there is a link at the bottom with some info on being a rider on the LT and it mentions the U turn issue, but basically you have to keep the RPM's up. He say's 2500 which is probably right as I never look at the gauge when I do it. Then slip the clutch as you make the turn. This works for me. As to the seat I have an 02 I bought new and still have the stock seat. As I weigh 270 lbs it's not the greatest seat but it works okay enough that I never bought an aftermarket seat. There is data on this forum about pads and stuff, For tires I used the Avons once and didn't like the mileage I got so I went back to Metzlers. You might need to change your springs on your shocks which is a poor mans way of improving the ride. There is a bunch of threads here about changing to Hyperpro Springs. Welcome to the club and the bike is an awesome ride once you get to know her.
 

·
Registered
Joined
·
2,746 Posts
Being new with the bike I would NOT try to do the road test on the LT. Borrow a smaller bike, ride the test and then practice practice practice. It does get easier. The single most important thing to do is look at where you want to end up and not at the road in front of the bike. It will go over every time if you do.

If you can turn around in a 2 lane street that should be good enough for everyday riding. It takes a little practice but you will get there.

Loren
 

·
Registered
Joined
·
295 Posts
Discussion Starter #6
Thanks everyone.

Few things I should mention (just from reading the responses I got):

I am not a large guy, so the weight of the bike is an issue. I am 6ft tall and lean at 150-155 lbs. And while I am (I think) very strong from years of Karate training, I still don't think I can lift this bike by myself when it goes down. Luckily both times it did go down there were people around who were kind enough to come help.

I have no issues with the seat (I think it is stock), other than I would prefer it if it was a bit lower....it is at the lowest setting.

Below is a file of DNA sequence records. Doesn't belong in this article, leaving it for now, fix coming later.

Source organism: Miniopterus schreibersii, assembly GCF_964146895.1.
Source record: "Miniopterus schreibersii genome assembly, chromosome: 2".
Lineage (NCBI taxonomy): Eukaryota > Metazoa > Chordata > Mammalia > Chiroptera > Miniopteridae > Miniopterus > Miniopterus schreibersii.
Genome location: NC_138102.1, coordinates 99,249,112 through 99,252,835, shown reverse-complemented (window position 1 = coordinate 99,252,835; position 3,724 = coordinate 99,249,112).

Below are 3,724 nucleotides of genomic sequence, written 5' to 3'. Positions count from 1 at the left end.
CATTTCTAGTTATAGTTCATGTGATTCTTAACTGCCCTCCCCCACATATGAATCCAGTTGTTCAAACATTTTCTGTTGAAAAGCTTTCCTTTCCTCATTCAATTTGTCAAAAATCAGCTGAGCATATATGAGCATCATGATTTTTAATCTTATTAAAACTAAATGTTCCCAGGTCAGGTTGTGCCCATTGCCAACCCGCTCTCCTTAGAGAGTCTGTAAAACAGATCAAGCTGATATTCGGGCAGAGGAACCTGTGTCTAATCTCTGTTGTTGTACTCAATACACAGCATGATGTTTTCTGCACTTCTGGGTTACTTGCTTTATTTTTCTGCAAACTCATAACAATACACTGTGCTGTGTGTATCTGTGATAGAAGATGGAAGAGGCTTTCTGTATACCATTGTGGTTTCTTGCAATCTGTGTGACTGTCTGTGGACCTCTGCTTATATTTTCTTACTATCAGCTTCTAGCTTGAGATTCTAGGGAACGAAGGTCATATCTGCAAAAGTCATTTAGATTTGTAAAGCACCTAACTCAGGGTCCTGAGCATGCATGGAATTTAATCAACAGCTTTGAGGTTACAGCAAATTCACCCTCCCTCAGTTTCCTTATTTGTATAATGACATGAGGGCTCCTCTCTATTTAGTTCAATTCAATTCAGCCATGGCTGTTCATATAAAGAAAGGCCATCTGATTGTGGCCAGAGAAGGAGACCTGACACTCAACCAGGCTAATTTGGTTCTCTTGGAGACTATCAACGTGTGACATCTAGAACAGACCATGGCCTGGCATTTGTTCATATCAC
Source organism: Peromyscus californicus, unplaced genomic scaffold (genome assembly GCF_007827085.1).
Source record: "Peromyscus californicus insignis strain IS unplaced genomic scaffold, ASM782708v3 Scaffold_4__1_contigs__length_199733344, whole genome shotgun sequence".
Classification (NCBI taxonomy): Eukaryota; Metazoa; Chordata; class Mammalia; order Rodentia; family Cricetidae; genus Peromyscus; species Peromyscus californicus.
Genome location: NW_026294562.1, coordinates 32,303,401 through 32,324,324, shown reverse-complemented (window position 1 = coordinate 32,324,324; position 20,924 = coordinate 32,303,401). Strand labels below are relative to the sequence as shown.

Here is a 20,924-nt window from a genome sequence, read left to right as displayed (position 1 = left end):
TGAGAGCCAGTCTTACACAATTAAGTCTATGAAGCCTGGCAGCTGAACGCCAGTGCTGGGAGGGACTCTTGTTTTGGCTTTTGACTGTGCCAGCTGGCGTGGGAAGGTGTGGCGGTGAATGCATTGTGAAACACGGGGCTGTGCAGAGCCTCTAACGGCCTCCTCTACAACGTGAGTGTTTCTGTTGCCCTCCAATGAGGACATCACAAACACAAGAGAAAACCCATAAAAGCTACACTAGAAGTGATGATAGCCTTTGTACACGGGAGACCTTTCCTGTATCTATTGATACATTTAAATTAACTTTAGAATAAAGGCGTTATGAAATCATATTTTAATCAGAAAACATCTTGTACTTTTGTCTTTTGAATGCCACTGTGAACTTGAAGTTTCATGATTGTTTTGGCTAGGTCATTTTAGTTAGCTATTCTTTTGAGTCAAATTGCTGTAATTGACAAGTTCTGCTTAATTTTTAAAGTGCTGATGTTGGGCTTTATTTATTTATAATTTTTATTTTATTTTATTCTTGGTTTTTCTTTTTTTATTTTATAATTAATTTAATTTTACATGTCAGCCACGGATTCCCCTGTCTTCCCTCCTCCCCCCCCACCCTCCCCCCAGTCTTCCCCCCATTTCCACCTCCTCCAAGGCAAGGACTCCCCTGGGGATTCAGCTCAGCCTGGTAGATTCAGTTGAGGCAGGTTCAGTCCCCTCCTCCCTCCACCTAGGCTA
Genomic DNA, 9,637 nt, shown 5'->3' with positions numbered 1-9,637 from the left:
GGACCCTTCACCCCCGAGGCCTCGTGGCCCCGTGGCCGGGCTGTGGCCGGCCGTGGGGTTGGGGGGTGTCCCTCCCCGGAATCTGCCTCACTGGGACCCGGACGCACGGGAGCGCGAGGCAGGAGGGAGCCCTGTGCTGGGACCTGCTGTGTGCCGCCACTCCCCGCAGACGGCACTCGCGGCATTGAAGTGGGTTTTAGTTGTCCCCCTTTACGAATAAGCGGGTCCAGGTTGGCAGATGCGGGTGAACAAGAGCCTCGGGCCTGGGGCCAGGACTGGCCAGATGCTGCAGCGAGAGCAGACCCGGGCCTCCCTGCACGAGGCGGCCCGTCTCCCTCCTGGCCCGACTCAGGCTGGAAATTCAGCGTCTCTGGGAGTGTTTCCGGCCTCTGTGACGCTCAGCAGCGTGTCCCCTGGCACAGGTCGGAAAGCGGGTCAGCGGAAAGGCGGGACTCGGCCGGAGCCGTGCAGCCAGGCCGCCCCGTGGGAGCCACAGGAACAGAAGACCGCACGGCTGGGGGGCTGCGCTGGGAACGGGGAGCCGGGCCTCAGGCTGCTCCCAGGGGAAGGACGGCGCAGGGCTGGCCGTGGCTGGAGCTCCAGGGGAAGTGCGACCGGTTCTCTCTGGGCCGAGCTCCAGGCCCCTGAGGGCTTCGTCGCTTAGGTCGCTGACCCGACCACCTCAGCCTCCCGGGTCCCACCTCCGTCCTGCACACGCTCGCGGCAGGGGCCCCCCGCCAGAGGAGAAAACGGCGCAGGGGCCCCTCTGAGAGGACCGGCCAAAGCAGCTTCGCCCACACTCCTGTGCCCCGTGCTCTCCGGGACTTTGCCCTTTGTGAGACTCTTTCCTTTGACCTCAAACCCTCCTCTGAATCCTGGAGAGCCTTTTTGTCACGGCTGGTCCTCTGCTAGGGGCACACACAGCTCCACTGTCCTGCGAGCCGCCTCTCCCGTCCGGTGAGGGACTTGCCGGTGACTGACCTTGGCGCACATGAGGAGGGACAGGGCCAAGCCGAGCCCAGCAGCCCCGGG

Yes I am taking the driving test on a smaller bike. The LT is simply too big.

As far as U turns: 2500 RPM, I assume you mean in 1st gear ??

Wouldn't that be too fast for the turn ?

I guess one question that wasn't answered & I am somewhat afraid to try is this:

If you're making a tight U turn, would you turn the steering all the way to the end (all the way to the left) or would the bike tip over ?

Most of these issues I noticed more when it's raining/wet roads.

Thanks everyone.
 

·
Registered
Joined
·
216 Posts
Good day and welcome to the forum. Glad to know that you gave us your height and weight...and more importantly, you are taking the test on a smaller bike. The LT is too much of a bike to take the test on if you haven't ridden in a while and two, you don't have too many miles on an LT. Your long legs will go a long way (no pun intended) to hold the LT up.

My comments are:

1. Replace the rear spring on the bike with hyper pro springs -- I also heard the front spring does wonders for the LT too. BTW, I sent my preload, spring and shock (keep it altogether) to Epmperf.com and Klaus (the owner) told me the shock was fine but the spring needed replacement. Does wonders for the ride. Total cost was less than $200.